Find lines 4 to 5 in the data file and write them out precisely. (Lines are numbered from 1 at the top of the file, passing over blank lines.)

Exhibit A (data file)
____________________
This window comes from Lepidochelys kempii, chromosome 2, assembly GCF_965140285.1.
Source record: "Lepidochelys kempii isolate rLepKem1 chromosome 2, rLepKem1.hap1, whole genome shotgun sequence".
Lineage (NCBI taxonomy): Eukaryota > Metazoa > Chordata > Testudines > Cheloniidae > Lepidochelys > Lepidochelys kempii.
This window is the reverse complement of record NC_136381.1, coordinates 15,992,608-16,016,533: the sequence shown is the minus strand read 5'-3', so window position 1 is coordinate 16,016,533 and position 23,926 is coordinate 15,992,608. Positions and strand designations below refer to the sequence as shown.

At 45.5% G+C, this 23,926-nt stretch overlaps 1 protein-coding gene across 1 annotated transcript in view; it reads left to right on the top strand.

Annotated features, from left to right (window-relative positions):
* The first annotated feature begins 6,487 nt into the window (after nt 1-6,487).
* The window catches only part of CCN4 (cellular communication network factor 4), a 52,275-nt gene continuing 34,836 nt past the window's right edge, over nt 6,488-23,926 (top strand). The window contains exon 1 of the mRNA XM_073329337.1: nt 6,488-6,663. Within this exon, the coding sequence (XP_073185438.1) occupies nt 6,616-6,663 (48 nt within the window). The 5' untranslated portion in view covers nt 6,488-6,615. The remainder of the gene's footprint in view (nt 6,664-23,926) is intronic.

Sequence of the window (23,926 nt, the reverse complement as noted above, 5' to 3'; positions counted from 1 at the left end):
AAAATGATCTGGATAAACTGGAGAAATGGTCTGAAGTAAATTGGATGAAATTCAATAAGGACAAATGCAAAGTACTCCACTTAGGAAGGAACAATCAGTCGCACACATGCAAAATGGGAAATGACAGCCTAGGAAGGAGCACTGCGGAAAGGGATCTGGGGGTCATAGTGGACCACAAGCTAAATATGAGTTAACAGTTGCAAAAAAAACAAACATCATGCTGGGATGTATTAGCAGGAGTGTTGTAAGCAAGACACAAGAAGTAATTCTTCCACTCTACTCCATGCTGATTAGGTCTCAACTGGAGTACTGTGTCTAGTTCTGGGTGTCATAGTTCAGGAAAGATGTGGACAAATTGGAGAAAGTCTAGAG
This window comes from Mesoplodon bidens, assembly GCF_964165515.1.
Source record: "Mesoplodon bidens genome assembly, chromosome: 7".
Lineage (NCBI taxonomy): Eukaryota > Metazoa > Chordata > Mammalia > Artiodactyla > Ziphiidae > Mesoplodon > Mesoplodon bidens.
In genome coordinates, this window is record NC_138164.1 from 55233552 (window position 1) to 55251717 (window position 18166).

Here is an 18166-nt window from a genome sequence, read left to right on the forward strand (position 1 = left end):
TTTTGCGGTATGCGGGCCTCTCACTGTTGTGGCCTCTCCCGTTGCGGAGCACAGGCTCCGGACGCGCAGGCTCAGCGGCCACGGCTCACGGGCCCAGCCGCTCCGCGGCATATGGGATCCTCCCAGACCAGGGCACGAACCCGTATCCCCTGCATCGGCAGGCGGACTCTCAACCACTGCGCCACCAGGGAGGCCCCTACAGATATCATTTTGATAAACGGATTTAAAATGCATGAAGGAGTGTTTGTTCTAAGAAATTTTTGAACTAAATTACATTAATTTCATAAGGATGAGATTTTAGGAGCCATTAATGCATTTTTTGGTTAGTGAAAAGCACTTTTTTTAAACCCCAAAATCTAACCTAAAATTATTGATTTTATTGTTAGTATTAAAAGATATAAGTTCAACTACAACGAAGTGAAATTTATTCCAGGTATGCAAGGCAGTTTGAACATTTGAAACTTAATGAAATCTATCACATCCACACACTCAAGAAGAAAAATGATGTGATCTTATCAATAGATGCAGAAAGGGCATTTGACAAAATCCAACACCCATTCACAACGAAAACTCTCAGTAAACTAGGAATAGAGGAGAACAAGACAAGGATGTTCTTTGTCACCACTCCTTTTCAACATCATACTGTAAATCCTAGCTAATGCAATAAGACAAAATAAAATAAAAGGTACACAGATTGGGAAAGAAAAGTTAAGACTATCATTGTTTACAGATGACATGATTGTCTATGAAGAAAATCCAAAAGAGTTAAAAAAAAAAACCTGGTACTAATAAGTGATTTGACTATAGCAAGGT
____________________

This window is the reverse complement of record NC_136381.1, coordinates 15,992,608-16,016,533: the sequence shown is the minus strand read 5'-3', so window position 1 is coordinate 16,016,533 and position 23,926 is coordinate 15,992,608. Positions and strand designations below refer to the sequence as shown.

At 45.5% G+C, this 23,926-nt stretch overlaps 1 protein-coding gene across 1 annotated transcript in view; it reads left to right on the top strand.